Archive for October, 2013

October 29, 2013

William H. Sullivan, U.S. Ambassador to Volatile Laos and Iran, Is Dead at 90

William H. Sullivan, U.S. Ambassador to Volatile Laos and Iran, Is Dead at 90

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Published: October 28, 2013

William E. Sauro/The New York Times After being held prisoner, Mr. Sullivan became president of the American Assembly.

William H. Sullivan, a career diplomat who spent much of the 1960s and 1970s in volatile parts of the world — notably Laos, where he oversaw a secret bombing campaign, and Iran, where he was the last United States ambassador before militants took embassy employees hostage in November 1979 — died on Oct. 11 in Washington. He was 90.

He had been ill and in hospice care for many months, said his daughter Anne Sullivan, who confirmed the death.

Mr. Sullivan, a Navy gunnery officer in World War II whose ship, the U.S.S. Hambleton, was involved in the invasion of Normandy and the surrender of Japan, joined the Foreign Service in 1947 and spent the next several years moving through increasingly prominent State Department posts in Asia, Europe and the Middle East.

He worked under Ambassador Clare Boothe Luce in Rome. He was a close aide to the diplomat W. Averell Harriman during the Cuban missile crisis and talks with the Soviet Union about limits on nuclear testing. In 1973, he was a top adviser to Henry A. Kissinger during the Paris Peace Accords, which led to the United States’ withdrawal of troops from Vietnam.

These roles were in addition to his prominent and complicated turns as an ambassador in politically charged areas — first in Laos, then in the Philippines and, finally, in Iran. He was appointed by presidents of both parties.

In 1964, President Lyndon B. Johnson named Mr. Sullivan ambassador to Laos as tensions with neighboring Vietnam were rising there. Though Mr. Sullivan was a civilian, he oversaw a covert bombing campaign in Laos that targeted North Vietnamese forces traveling the Ho Chi Minh Trail. The bombings were conducted by the C.I.A., and Mr. Sullivan initially concealed them even from visiting members of Congress.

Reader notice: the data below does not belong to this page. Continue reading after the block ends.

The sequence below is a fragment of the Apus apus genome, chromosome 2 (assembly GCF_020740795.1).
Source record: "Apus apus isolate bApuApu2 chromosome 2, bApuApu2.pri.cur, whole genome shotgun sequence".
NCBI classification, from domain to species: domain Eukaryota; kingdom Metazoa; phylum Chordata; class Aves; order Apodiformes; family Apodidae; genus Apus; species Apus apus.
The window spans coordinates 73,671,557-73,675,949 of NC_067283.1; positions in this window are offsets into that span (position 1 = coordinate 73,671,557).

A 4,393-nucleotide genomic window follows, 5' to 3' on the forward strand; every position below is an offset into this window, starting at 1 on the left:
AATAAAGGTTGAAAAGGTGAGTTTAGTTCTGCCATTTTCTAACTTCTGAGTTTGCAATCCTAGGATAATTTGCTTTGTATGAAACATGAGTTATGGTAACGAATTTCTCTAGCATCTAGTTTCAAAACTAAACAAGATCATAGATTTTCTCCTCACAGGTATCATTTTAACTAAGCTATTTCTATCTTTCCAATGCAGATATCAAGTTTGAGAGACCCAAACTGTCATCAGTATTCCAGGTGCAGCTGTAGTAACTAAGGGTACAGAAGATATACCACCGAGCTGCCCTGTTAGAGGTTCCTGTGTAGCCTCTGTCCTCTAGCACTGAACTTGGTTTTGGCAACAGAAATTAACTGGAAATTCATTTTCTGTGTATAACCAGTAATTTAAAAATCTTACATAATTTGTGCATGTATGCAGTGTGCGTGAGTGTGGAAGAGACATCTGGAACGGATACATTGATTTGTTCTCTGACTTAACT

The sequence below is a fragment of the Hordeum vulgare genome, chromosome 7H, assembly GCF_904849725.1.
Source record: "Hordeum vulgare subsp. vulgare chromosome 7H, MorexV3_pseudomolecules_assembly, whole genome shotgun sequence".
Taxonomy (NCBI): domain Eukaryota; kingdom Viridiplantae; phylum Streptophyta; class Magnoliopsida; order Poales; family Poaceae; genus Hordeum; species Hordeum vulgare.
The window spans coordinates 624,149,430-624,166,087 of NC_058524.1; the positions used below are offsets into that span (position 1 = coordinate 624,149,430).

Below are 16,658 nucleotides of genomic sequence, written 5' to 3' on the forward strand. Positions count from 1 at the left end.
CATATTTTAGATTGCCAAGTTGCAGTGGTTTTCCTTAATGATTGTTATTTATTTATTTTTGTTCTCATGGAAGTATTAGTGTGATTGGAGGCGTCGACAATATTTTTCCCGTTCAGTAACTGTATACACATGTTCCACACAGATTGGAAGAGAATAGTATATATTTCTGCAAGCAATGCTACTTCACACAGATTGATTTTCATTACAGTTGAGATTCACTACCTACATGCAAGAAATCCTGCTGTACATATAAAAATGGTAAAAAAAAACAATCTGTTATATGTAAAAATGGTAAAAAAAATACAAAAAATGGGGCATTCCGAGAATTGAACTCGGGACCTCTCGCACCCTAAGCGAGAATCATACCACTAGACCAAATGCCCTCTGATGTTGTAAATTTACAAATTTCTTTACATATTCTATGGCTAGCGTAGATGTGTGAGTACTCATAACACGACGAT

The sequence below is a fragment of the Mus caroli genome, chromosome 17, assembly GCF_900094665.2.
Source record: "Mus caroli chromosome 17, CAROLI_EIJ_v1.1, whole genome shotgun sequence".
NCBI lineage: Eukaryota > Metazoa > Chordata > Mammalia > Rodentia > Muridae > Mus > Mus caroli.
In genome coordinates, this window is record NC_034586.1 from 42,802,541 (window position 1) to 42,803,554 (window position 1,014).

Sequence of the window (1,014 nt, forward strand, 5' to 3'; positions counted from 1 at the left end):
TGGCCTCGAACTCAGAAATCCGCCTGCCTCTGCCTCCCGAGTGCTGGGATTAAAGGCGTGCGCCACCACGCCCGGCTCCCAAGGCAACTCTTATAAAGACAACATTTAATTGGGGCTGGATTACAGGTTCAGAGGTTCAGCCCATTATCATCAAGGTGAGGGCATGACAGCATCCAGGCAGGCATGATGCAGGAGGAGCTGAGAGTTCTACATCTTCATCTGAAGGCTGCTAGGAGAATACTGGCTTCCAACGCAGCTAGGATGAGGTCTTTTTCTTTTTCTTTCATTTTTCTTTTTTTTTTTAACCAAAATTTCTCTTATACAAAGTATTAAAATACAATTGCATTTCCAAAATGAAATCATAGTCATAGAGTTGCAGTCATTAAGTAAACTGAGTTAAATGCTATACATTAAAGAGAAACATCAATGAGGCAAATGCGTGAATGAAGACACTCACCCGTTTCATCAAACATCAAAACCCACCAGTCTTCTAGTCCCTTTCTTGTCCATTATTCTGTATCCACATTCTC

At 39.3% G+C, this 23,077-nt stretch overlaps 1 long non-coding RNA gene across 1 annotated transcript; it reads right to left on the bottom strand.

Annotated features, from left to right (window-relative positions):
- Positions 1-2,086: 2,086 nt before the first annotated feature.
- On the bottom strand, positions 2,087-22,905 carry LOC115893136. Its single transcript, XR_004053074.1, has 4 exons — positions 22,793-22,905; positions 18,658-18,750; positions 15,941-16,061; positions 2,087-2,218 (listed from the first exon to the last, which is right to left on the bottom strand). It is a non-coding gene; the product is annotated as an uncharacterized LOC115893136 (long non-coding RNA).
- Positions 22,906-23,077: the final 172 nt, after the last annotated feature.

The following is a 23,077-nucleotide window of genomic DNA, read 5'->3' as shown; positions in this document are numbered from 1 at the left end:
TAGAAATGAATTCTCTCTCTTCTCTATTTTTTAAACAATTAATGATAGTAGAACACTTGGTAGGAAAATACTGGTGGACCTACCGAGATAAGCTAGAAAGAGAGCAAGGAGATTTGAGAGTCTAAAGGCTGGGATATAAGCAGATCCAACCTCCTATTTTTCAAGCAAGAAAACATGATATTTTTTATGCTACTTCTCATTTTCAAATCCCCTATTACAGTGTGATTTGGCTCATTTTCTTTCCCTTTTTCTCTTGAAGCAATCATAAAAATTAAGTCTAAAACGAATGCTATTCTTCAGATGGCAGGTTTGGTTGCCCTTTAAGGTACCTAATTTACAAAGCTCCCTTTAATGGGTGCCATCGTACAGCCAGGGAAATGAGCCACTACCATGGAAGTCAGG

When lawmakers learned of the bombings in 1969, many questioned whether Mr. Sullivan and the executive branch had the authority and expertise to carry them out. An aid worker in Laos, Ronald J. Rickenbach, told a Senate subcommittee that many of the attacks appeared to be “indiscriminate bombing of population centers.”

Mr. Sullivan, who was called numerous times to testify before Congress, defended the covert bombings and insisted that his knowledge of Laos allowed him to monitor them closely and to minimize civilian casualties. He later said that civilian deaths rose after the military took control of the bombing campaign.

Mr. Sullivan left Laos in 1969 and spent much of the early ’70s as the deputy assistant secretary of state for East Asian and Pacific affairs. He worked closely with Mr. Kissinger in lengthy negotiations with North Vietnam that produced the Paris accords.

Even as Mr. Kissinger praised him for his assistance in Paris, it was disclosed that Mr. Sullivan had been one of 13 government officials and four journalists whose phones were wiretapped from 1969 to 1971 with the approval of President Richard M. Nixon. The stated goal was to halt leaks to the news media. Mr. Kissinger provided the list of those to be tapped; he later said that he did so only to prove that officials were not leaking information.